This chapter discusses the divisions within the nation such as ethnicity, language, gender and eliteness which threaten the realisation of its progressive ideals. It considers how nationalist representations might contribute to the continued oppression of some groups within the national population who have not experienced liberation after independence. The chapter looks at the relationship between the imagined community of the nation and its internal divisions. It examines Partha Chatterjee's narrative of Indian nationalism in Nationalist Thought and the Colonial World: A Derivative Discourse and explores how the contradictions of nationalism impact upon both reading and writing nationalist representations, with specific reference to Chinua Achebe's novel Anthills of the Savannah. STOP and THINK sections review the ideas concerning nationalist representations and pose a series of questions about them to assist the reader in making judgements about the ideas raised within postcolonialism.
This chapter approaches various attitudes towards nationalist representations in literary and other writings during the busy period of decolonisation in the 1950s and 1960s. It deals with national traditions and national history, and the conflict between national liberation and imperialist domination. The chapter provides two (influential) responses concerning writers and intellectuals in the post-war period forging national consciousness: the first is Negritude, while the second emerges from Frantz Fanon's work on national consciousness and national culture. STOP and THINK sections in the chapter list some points to consider concerning representations related to anti-colonial nationalism and their impact upon political, social, cultural and literary contexts. The chapter also discusses Ngugi wa Thiong'o's novel A Grain of Wheat as one kind of postcolonial nationalist representation.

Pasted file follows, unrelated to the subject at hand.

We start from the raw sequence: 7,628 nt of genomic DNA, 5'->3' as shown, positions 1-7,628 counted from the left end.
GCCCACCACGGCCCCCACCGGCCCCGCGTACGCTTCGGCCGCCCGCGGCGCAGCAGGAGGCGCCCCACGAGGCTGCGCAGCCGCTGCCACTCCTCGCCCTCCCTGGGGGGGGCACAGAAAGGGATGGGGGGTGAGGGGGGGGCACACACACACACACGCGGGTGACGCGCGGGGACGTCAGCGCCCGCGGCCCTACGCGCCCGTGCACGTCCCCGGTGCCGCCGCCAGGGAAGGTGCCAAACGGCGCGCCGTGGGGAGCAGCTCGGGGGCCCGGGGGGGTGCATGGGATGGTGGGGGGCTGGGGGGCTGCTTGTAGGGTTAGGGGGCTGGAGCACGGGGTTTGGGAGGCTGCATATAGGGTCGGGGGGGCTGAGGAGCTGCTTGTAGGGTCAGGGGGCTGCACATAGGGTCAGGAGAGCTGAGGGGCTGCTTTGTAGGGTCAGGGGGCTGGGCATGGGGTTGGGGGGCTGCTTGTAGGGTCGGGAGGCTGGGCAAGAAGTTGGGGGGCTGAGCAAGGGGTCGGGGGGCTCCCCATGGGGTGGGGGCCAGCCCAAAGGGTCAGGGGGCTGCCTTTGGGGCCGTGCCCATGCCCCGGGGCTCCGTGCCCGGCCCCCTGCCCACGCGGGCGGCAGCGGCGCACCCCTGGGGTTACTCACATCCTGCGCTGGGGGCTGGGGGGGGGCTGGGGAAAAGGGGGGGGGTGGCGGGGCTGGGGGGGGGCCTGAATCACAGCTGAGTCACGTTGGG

New historicism envisages and practises a mode of study in which literary and non-literary texts are given equal weight and constantly inform or interrogate each other. It is resolutely anti-establishment, always implicitly on the side of liberal ideals of personal freedom and accepting and celebrating all forms of difference and 'deviance'. This chapter describes the critical activities of new historicists and presents an example of new historicism. Cultural materialism combines an attention to historical context, theoretical method, political commitment, and textual analysis. It is often linked in discussion with new historicism, its American counterpart. Political Shakespeare explains some of the differences between the two movements. STOP and THINK sections in the chapter provide the reader with some ‘hands-on’ experience with the subject discussed. It presents Terence Hawkes's essay 'Telmah' as an example of an informal variant of cultural materialism.